Natural killer-cell malignancies: diagnosis and treatment

Department of Medicine, University of Hong Kong, Hong Kong, China.
Leukemia (Impact Factor: 9.38). 01/2006; 19(12):2186-94. DOI: 10.1038/sj.leu.2403955
Source: PubMed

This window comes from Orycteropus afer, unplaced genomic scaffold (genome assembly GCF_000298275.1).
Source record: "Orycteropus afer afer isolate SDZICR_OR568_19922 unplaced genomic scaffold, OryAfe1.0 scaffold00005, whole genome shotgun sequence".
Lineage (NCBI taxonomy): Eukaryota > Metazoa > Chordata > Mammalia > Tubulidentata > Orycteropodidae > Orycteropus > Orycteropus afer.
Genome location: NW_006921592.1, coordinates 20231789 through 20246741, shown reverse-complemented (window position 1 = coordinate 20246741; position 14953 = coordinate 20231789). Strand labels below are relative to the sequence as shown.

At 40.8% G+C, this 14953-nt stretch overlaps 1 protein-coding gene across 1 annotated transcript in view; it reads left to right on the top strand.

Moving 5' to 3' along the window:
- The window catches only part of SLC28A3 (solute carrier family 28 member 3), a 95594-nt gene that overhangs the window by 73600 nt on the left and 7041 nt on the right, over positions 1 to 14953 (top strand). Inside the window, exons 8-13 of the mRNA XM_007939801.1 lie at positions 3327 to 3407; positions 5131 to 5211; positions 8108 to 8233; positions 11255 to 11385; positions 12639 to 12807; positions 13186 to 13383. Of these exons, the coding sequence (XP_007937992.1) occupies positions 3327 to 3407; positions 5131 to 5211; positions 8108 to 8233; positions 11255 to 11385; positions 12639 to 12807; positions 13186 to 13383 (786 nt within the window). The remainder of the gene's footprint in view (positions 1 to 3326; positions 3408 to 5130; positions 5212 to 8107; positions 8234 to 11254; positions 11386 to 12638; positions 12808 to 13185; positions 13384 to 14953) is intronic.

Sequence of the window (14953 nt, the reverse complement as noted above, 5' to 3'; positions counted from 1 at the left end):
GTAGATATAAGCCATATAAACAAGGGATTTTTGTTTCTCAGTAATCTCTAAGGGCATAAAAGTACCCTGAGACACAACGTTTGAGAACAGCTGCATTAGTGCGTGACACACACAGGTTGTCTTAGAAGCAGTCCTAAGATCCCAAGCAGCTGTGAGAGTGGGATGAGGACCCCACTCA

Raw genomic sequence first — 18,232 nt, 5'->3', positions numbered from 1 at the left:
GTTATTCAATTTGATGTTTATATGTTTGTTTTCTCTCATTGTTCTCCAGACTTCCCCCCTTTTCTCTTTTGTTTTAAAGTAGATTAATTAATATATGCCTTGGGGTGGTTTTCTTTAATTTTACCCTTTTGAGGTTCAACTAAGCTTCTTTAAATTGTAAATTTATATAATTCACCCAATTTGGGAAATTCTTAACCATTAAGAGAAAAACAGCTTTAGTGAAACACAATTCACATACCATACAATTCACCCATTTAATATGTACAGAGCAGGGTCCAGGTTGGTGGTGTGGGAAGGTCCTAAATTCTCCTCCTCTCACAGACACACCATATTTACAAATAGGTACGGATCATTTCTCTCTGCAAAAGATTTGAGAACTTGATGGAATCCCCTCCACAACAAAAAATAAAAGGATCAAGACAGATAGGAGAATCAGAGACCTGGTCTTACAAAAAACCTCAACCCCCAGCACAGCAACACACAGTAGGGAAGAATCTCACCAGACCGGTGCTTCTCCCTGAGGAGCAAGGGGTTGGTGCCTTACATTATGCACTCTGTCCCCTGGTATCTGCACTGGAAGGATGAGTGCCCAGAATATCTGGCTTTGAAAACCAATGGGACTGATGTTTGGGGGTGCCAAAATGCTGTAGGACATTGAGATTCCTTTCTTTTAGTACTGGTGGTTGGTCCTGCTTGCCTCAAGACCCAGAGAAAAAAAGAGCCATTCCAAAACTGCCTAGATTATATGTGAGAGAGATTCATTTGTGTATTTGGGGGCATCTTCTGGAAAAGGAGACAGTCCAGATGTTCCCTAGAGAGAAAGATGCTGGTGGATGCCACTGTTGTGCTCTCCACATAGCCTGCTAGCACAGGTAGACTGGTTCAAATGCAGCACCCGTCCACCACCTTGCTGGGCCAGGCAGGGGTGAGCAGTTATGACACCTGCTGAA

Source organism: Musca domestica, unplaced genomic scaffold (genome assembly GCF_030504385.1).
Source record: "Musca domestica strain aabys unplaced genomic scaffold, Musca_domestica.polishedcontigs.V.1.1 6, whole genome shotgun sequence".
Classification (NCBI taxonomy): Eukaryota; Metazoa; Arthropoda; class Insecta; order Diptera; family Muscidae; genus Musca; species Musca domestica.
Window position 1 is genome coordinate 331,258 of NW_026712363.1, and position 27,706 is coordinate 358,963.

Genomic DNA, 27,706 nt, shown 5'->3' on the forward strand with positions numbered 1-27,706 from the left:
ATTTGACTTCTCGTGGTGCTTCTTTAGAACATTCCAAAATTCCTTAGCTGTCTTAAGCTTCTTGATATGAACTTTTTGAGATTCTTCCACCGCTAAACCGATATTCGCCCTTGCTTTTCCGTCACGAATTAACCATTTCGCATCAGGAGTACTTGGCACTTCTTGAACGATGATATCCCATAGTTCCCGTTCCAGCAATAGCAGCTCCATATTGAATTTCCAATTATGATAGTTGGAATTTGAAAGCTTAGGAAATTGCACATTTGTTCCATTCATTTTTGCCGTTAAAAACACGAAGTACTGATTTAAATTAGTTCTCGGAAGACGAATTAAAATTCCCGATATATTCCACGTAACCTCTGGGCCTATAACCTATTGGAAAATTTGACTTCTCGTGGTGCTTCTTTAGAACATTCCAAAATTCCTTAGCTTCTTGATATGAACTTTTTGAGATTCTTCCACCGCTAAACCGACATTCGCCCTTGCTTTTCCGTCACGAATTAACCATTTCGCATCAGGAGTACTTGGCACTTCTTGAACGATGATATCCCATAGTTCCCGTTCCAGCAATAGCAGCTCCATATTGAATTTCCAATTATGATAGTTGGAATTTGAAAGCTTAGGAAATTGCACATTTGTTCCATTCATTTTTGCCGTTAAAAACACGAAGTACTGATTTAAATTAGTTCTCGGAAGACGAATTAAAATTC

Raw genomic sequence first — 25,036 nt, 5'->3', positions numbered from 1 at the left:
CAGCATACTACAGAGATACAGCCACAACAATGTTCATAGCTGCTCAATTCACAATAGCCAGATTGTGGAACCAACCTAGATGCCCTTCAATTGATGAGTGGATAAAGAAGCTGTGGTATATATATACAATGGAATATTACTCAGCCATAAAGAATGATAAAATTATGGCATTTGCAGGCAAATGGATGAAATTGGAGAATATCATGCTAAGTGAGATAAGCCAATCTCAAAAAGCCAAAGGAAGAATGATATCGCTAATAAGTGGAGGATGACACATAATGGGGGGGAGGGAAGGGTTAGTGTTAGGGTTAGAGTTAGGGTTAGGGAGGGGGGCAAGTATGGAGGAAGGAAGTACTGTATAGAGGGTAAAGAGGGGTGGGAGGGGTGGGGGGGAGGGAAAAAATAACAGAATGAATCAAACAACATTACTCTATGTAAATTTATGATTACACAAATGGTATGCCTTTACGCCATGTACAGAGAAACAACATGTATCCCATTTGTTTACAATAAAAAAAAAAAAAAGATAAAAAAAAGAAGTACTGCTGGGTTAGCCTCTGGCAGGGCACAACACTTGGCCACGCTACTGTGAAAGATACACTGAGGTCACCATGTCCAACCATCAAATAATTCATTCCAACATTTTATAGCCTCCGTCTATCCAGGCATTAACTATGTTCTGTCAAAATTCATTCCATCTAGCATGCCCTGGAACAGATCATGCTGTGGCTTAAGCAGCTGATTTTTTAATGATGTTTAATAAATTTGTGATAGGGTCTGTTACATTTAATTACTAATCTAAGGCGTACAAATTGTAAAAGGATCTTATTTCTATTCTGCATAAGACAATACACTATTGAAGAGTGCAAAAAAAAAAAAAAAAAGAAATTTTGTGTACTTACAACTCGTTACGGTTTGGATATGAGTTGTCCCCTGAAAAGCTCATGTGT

ABSTRACT Natural killer (NK)-cell malignancies are uncommon diseases. Previously known as polymorphic reticulosis or angiocentric T-cell lymphomas, they are classified by the World Health Organization as NK/T-cell lymphoma, nasal type and aggressive NK-cell leukemia. They are prevalent in Asia and South America, but exceptionally rare in western countries. Pathologically, NK-cell lymphomas show a polymorphic neoplastic infiltrate with an angioinvasive and angiodestructive pattern. Lymphoma cells are characteristically CD2+, CD56+ and cytoplasmic CD3epsilon+. T-cell receptor gene is germline, and clonal Epstein-Barr virus (EBV) infection is almost invariably. Clinically, they can be divided into nasal, non-nasal, and aggressive lymphoma/leukemia subtypes. Most nasal NK-cell lymphomas present with stage I/II disease, and frontline radiotherapy is the most important key to successful treatment. Many stage I/II patients treated with radiotherapy fail systemically, implying that concomitant chemotherapy may be needed. Chemotherapy is indicated for advanced nasal NK-cell lymphoma, and the non-nasal and aggressive subtypes. However, treatment results are unsatisfactory. High-dose chemotherapy with hematopoietic stem cell transplantation may be beneficial to selected patients. The International Prognostic Index and presentation EBV DNA load is of prognostic significance and may be useful in the stratification of patients for various treatment modalities.

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